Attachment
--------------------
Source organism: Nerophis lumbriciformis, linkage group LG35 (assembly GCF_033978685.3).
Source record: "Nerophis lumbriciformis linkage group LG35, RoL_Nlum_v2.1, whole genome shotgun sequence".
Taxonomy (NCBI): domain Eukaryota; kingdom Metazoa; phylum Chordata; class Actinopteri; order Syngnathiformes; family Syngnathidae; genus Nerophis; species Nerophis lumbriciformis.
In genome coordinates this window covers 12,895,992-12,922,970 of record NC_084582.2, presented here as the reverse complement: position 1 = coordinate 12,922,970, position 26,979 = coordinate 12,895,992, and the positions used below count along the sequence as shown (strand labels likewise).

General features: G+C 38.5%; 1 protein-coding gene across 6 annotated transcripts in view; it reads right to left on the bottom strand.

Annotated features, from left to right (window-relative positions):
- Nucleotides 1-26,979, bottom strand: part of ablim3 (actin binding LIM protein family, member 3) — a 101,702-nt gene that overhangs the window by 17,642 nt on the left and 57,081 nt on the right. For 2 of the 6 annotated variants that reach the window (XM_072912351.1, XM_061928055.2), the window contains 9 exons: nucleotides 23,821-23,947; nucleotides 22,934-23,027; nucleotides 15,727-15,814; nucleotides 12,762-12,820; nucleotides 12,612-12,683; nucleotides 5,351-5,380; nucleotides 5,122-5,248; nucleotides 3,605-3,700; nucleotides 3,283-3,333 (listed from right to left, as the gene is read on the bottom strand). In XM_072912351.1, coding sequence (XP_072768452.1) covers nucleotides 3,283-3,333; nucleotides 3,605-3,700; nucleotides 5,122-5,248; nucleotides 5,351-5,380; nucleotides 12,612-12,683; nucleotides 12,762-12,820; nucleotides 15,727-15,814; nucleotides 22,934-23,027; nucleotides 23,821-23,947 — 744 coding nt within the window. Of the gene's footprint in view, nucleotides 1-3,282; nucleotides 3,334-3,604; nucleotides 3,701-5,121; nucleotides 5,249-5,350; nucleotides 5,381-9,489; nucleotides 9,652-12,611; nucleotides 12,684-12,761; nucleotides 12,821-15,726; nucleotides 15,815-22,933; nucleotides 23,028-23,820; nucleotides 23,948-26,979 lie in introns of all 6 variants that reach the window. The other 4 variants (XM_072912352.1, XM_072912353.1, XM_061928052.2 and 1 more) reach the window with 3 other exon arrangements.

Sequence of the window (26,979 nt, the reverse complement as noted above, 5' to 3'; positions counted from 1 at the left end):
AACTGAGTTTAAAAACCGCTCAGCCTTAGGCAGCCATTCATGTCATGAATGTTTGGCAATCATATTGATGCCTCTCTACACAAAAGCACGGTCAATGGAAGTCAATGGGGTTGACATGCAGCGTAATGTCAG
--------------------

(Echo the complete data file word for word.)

Source organism: Nerophis lumbriciformis, linkage group LG35 (assembly GCF_033978685.3).
Source record: "Nerophis lumbriciformis linkage group LG35, RoL_Nlum_v2.1, whole genome shotgun sequence".
Taxonomy (NCBI): domain Eukaryota; kingdom Metazoa; phylum Chordata; class Actinopteri; order Syngnathiformes; family Syngnathidae; genus Nerophis; species Nerophis lumbriciformis.
In genome coordinates this window covers 12,895,992-12,922,970 of record NC_084582.2, presented here as the reverse complement: position 1 = coordinate 12,922,970, position 26,979 = coordinate 12,895,992, and the positions used below count along the sequence as shown (strand labels likewise).

General features: G+C 38.5%; 1 protein-coding gene across 6 annotated transcripts in view; it reads right to left on the bottom strand.

Annotated features, from left to right (window-relative positions):
- Nucleotides 1-26,979, bottom strand: part of ablim3 (actin binding LIM protein family, member 3) — a 101,702-nt gene that overhangs the window by 17,642 nt on the left and 57,081 nt on the right. For 2 of the 6 annotated variants that reach the window (XM_072912351.1, XM_061928055.2), the window contains 9 exons: nucleotides 23,821-23,947; nucleotides 22,934-23,027; nucleotides 15,727-15,814; nucleotides 12,762-12,820; nucleotides 12,612-12,683; nucleotides 5,351-5,380; nucleotides 5,122-5,248; nucleotides 3,605-3,700; nucleotides 3,283-3,333 (listed from right to left, as the gene is read on the bottom strand). In XM_072912351.1, coding sequence (XP_072768452.1) covers nucleotides 3,283-3,333; nucleotides 3,605-3,700; nucleotides 5,122-5,248; nucleotides 5,351-5,380; nucleotides 12,612-12,683; nucleotides 12,762-12,820; nucleotides 15,727-15,814; nucleotides 22,934-23,027; nucleotides 23,821-23,947 — 744 coding nt within the window. Of the gene's footprint in view, nucleotides 1-3,282; nucleotides 3,334-3,604; nucleotides 3,701-5,121; nucleotides 5,249-5,350; nucleotides 5,381-9,489; nucleotides 9,652-12,611; nucleotides 12,684-12,761; nucleotides 12,821-15,726; nucleotides 15,815-22,933; nucleotides 23,028-23,820; nucleotides 23,948-26,979 lie in introns of all 6 variants that reach the window. The other 4 variants (XM_072912352.1, XM_072912353.1, XM_061928052.2 and 1 more) reach the window with 3 other exon arrangements.

Sequence of the window (26,979 nt, the reverse complement as noted above, 5' to 3'; positions counted from 1 at the left end):
AACTGAGTTTAAAAACCGCTCAGCCTTAGGCAGCCATTCATGTCATGAATGTTTGGCAATCATATTGATGCCTCTCTACACAAAAGCACGGTCAATGGAAGTCAATGGGGTTGACATGCAGCGTAATGTCAG